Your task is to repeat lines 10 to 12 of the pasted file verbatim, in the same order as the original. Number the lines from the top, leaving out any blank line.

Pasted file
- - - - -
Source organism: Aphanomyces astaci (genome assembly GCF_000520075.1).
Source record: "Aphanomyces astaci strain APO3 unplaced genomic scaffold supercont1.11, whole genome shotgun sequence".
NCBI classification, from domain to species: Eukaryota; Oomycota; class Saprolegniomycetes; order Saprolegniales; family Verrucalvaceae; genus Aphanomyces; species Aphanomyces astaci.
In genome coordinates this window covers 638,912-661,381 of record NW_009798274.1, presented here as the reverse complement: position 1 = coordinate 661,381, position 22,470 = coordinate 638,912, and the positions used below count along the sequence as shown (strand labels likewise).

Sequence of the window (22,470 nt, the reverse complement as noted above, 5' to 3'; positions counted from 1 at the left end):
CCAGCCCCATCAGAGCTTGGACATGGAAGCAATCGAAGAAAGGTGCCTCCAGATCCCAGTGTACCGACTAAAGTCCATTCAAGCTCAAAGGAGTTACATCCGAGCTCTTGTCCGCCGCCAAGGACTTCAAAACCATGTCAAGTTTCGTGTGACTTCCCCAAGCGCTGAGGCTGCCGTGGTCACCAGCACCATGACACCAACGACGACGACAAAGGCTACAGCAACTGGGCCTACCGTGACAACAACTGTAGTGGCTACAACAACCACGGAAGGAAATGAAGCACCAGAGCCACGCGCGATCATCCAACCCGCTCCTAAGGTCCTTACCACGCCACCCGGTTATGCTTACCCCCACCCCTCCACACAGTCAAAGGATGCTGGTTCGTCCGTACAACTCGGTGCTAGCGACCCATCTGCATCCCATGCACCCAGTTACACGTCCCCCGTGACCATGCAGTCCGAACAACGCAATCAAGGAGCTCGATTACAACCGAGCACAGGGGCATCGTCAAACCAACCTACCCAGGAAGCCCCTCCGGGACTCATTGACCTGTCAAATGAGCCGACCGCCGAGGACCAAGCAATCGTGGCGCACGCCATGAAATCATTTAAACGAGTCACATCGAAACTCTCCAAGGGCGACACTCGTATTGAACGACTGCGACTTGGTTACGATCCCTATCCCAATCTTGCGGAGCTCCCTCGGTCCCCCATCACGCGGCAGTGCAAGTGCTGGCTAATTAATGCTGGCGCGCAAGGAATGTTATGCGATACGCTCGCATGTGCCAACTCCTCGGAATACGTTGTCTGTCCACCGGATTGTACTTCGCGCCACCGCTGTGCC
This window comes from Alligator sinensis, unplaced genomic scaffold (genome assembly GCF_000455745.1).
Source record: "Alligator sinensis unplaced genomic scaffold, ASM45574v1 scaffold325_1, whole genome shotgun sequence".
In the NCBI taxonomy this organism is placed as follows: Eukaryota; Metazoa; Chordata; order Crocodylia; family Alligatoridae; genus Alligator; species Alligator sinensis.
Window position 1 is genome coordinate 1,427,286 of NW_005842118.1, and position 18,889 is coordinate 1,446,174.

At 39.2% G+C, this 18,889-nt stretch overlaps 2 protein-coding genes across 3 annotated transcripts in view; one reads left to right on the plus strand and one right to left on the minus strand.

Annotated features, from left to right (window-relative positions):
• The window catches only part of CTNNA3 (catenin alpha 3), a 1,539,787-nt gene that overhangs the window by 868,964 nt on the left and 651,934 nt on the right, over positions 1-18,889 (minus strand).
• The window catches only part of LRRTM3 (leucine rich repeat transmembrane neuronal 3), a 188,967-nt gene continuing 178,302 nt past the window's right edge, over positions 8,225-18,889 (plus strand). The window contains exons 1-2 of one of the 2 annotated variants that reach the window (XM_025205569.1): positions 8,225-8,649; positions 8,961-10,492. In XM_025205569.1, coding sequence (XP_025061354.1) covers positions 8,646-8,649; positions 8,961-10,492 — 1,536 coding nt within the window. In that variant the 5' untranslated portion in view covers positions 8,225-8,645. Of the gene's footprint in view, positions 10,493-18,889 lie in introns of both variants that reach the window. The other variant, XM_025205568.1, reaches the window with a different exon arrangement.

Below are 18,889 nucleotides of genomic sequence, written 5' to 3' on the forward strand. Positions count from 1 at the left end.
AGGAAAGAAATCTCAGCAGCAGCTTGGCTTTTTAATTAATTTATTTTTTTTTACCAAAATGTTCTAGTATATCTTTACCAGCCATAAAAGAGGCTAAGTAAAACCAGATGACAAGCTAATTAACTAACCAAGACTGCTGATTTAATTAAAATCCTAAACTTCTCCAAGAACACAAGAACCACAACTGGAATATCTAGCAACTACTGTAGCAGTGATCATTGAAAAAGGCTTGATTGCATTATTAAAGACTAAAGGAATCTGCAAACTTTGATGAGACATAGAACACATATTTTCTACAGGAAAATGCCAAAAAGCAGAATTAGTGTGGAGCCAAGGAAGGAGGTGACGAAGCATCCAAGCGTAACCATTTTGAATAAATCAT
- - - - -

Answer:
Window position 1 is genome coordinate 1,427,286 of NW_005842118.1, and position 18,889 is coordinate 1,446,174.

At 39.2% G+C, this 18,889-nt stretch overlaps 2 protein-coding genes across 3 annotated transcripts in view; one reads left to right on the plus strand and one right to left on the minus strand.

Annotated features, from left to right (window-relative positions):